(This is my opinionated memory of how things went and where they ended up. I am open to factual corrections and will listen to other (wrongheaded) opinions.)
Logjam (Loglan up to about 1984 and Lojban) has basically three articles: la, le and lo (there are others out there, some of which arose from the concerns that follow, but none of which have much practical significance in either language).
The easiest is 'la'. It turns whatever follows it (assuming solutions to RHE problems) into a name, a purely designating expression, one that refers to one "thing", however that plays out. If what follows 'la' is a name form (ends in a consonant), this is obvious; if what follows is a legitimate Logjam expression (or close to it or whatever), then whatever content it may appear to have is to be disregarded: the referent of the name is not subject to the expression's supposed message applying to it. As a historical example, Afraid-of-horses was not afraid of horses or much else, on the contrary, his enemies were afraid of even just his horses (the English loses some of the point of the original Lakota). But even the latter point is not relevant to the applicability of the name; his son had the same name but was of a very different character. The rules for 'la' has scarcely changed throughout the history of Logjam (though, early on, everything had to be whipped into name form).
The second article, the one often associated with "the", is 'le.' This derives ultimately from the definite description operator in formal logic: ixFx, "the one and only thing that is F". This expression, once introduced into formal logic (Peano, I think, but Frege had something like it , too), caused a problem (Russell to raise and "solve"): what if there is no "one and only thing that is F" and the expression therefore does not designate anything by virtue of its internal structure? What if there are no Fs, or more than one? Russell solved the problem by claiming that the expression wasn't there at all, but was, when appearing as an argument to a predicate, GixFx, part of a short hand for a much longer expression, which asserted that there is exactly one F and it is G. So, if there isn't such a thing, for whatever reason, the simple sentence is, when expanded, simply false, as false as it would be if there were such a thing but it wasn't G. Others took other views, mainly insisting that the expression was a real expression, not a shorthand and really referred to what it appeared to do when that reference was legitimate. But when reference failed? Some said that sentences involving such expressions were simply not truth valued or had truth values other than True and False (logicians will take any excuse to go to a non-standard logic, which are much more fun than the usual one). Others said that the expression always referred to an existing object -- the unique F if there was one, the null object, ix x=/=x if not. Since the identity of the null object is in the semantics and might be anything at all, the syntactic problem was solved. But some went further in positing that the expression was simply referring, without any necessary connection to the property mentioned in it. To be sure, if there are Fs it might be a good idea usually to have it refer to one of them, but even that was not a requirement. That screwed up some of the standard theorems, of course, but had advantages in other areas. Logjam 'le' comes out of this last position, with modifications: 1) the identity of the referent was not put off to the semantics but had to be established (at least in the speaker's mind) at the time of use, and 2) the referent could be plural. The second modification raised problems within logic (that were eventually assuaged by plural quantification or a better understanding of L-sets) and the corresponding problems in Logjam, which were generally solved either by ignoring them (which turned out to be the right way to go) or by generating a number of half-hearted compromises, most of which ended up in new articles (for sets, for example, and masses, and mushes, and Lord knows what all else), and slopped over into 'lo'.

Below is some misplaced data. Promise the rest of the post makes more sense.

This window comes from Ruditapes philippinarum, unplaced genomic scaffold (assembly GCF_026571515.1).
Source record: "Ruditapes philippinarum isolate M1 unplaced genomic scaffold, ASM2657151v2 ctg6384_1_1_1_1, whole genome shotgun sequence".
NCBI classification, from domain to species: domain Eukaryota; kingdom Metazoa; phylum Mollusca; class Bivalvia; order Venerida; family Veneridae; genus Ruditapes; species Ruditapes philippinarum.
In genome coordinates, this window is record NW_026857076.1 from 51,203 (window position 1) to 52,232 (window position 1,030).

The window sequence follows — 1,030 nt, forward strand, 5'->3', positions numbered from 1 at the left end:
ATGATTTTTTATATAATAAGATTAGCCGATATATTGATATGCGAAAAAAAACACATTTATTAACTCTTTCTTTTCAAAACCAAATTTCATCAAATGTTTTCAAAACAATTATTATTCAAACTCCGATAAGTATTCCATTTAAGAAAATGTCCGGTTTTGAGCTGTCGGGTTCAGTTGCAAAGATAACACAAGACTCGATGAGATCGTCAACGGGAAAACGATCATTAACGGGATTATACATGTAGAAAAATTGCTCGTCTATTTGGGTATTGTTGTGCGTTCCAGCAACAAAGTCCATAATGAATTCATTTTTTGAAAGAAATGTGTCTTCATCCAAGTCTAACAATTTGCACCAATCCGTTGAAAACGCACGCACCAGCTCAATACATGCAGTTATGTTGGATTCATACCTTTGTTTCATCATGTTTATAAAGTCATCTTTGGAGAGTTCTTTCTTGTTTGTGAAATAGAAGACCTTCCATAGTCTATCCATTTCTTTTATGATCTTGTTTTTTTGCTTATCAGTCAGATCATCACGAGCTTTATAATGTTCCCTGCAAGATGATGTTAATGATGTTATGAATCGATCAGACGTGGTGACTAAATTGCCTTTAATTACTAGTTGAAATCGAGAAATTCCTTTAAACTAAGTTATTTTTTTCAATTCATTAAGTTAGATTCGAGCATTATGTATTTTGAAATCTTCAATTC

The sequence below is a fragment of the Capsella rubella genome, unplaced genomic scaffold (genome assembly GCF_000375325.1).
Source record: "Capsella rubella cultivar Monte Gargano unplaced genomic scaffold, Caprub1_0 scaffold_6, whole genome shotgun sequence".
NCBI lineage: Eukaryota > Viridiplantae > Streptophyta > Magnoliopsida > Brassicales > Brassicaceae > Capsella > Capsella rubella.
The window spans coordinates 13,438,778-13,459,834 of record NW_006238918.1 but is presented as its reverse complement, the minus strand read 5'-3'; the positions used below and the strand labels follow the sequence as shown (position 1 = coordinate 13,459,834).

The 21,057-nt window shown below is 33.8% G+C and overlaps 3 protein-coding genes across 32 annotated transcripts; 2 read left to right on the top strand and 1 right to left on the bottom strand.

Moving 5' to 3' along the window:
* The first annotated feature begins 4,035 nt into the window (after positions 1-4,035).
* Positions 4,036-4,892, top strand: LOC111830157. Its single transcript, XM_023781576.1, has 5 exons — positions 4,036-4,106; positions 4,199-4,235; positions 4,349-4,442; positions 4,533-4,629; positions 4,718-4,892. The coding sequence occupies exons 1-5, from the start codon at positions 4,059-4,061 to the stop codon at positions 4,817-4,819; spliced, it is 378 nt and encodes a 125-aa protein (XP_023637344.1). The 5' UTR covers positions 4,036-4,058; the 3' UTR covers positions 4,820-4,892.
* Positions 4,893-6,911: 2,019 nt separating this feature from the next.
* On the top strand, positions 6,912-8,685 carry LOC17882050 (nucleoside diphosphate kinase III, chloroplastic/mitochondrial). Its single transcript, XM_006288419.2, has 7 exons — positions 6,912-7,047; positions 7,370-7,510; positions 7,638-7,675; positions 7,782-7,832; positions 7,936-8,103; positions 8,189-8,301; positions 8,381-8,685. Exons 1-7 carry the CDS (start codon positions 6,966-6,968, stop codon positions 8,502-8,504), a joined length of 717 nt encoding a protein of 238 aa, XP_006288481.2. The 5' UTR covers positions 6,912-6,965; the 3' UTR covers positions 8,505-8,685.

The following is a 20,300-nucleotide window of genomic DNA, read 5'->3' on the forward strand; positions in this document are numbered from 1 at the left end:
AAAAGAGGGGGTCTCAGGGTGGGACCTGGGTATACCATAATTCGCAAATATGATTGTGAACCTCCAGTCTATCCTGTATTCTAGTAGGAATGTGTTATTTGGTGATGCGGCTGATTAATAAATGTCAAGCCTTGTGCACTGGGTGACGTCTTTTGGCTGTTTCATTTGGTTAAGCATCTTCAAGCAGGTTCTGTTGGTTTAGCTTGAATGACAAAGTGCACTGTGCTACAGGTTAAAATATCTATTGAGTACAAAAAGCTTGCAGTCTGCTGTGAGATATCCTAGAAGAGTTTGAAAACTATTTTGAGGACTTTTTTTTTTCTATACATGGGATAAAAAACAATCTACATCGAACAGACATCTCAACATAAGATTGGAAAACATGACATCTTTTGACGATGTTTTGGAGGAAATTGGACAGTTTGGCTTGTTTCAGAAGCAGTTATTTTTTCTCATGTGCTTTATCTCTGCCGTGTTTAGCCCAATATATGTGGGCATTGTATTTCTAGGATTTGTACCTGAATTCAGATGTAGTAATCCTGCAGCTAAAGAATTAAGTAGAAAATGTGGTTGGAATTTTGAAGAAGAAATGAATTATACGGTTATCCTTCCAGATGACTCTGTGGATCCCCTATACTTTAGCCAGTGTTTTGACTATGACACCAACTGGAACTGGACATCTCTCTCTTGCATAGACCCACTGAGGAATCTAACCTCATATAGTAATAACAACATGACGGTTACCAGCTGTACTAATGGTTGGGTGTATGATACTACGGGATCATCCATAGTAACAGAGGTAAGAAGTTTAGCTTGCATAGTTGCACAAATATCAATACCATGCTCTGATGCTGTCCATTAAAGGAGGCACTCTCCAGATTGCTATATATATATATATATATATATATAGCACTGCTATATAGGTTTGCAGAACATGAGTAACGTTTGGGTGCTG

Probably, 'lo' started life closely parallel to 'le', differing in that it was nonspecific (or indefinite or whatever) and that it was "veridical", that is, the referent of 'lo broda' had to be broda. The second feature follows from the first, since, if you don't have a particular thing in mind, the only way to get to what you want is through what it is -- unlike the 'le' case, where, since you have a particular in mind, anything that gets a person to that thing is OK (though calling broda broda is generally a good way of doing that, but not always, as witness then do of The Crying Game or an early Mike Hammer story). Somehow this notion did not catch on, or rather, other notions came into play. Without rehearsing the arguments involved, 'lo broda' was variously explained as: